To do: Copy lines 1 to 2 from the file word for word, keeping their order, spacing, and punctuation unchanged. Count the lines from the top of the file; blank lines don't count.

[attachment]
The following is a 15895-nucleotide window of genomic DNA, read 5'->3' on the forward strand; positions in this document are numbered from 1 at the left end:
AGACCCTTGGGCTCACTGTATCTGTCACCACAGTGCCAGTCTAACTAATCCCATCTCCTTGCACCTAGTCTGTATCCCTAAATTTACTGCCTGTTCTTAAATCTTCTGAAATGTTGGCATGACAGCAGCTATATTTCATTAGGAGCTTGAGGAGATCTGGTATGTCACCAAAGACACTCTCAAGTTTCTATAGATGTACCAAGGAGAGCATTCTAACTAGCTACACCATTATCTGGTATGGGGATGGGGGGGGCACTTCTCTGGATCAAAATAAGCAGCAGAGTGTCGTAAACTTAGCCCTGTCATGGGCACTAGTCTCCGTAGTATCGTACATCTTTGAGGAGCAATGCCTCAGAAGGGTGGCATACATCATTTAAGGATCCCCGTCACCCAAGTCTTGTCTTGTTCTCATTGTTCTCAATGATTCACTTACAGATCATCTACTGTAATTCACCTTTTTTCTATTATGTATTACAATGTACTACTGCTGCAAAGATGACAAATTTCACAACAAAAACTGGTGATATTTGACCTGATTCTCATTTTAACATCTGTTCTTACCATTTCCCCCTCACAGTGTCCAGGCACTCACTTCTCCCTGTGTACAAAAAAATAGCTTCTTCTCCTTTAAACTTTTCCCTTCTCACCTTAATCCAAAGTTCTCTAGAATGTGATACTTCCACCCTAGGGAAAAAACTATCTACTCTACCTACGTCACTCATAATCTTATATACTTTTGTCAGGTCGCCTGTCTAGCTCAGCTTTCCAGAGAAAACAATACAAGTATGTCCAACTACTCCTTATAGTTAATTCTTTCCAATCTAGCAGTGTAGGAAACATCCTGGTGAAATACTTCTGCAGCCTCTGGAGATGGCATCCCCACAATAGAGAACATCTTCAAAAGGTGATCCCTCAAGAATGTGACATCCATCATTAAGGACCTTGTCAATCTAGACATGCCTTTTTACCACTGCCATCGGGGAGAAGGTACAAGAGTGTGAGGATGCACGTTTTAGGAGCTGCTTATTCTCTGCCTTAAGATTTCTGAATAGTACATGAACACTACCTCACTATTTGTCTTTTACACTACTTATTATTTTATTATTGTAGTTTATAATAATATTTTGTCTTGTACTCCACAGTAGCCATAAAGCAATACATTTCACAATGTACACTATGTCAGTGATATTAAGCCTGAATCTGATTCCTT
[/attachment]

The following is a 15895-nucleotide window of genomic DNA, read 5'->3' on the forward strand; positions in this document are numbered from 1 at the left end:
AGACCCTTGGGCTCACTGTATCTGTCACCACAGTGCCAGTCTAACTAATCCCATCTCCTTGCACCTAGTCTGTATCCCTAAATTTACTGCCTGTTCTTAAATCTTCTGAAATGTTGGCATGACAGCAGCTATATTTCATTAGGAGCTTGAGGAGATCTGGTATGTCACCAAAGACACTCTCAAGTTTCTATAGATGTACCAAGGAGAGCATTCTAACTAGCTACACCATTATCTGGTATGGGGATGGGGGGGGCACTTCTCTGGATCAAAATAAGCAGCAGAGTGTCGTAAACTTAGCCCTGTCATGGGCACTAGTCTCCGTAGTATCGTACATCTTTGAGGAGCAATGCCTCAGAAGGGTGGCATACATCATTTAAGGATCCCCGTCACCCAAGTCTTGTCTTGTTCTCATTGTTCTCAATGATTCACTTACAGATCATCTACTGTAATTCACCTTTTTTCTATTATGTATTACAATGTACTACTGCTGCAAAGATGACAAATTTCACAACAAAAACTGGTGATATTTGACCTGATTCTCATTTTAACATCTGTTCTTACCATTTCCCCCTCACAGTGTCCAGGCACTCACTTCTCCCTGTGTACAAAAAAATAGCTTCTTCTCCTTTAAACTTTTCCCTTCTCACCTTAATCCAAAGTTCTCTAGAATGTGATACTTCCACCCTAGGGAAAAAACTATCTACTCTACCTACGTCACTCATAATCTTATATACTTTTGTCAGGTCGCCTGTCTAGCTCAGCTTTCCAGAGAAAACAATACAAGTATGTCCAACTACTCCTTATAGTTAATTCTTTCCAATCTAGCAGTGTAGGAAACATCCTGGTGAAATACTTCTGCAGCCTCTGGAGATGGCATCCCCACAATAGAGAACATCTTCAAAAGGTGATCCCTCAAGAATGTGACATCCATCATTAAGGACCTTGTCAATCTAGACATGCCTTTTTACCACTGCCATCGGGGAGAAGGTACAAGAGTGTGAGGATGCACGTTTTAGGAGCTGCTTATTCTCTGCCTTAAGATTTCTGAATAGTACATGAACACTACCTCACTATTTGTCTTTTACACTACTTATTATTTTATTATTGTAGTTTATAATAATATTTTGTCTTGTACTCCACAGTAGCCATAAAGCAATACATTTCACAATGTACACTATGTCAGTGATATTAAGCCTGAATCTGATTCCTT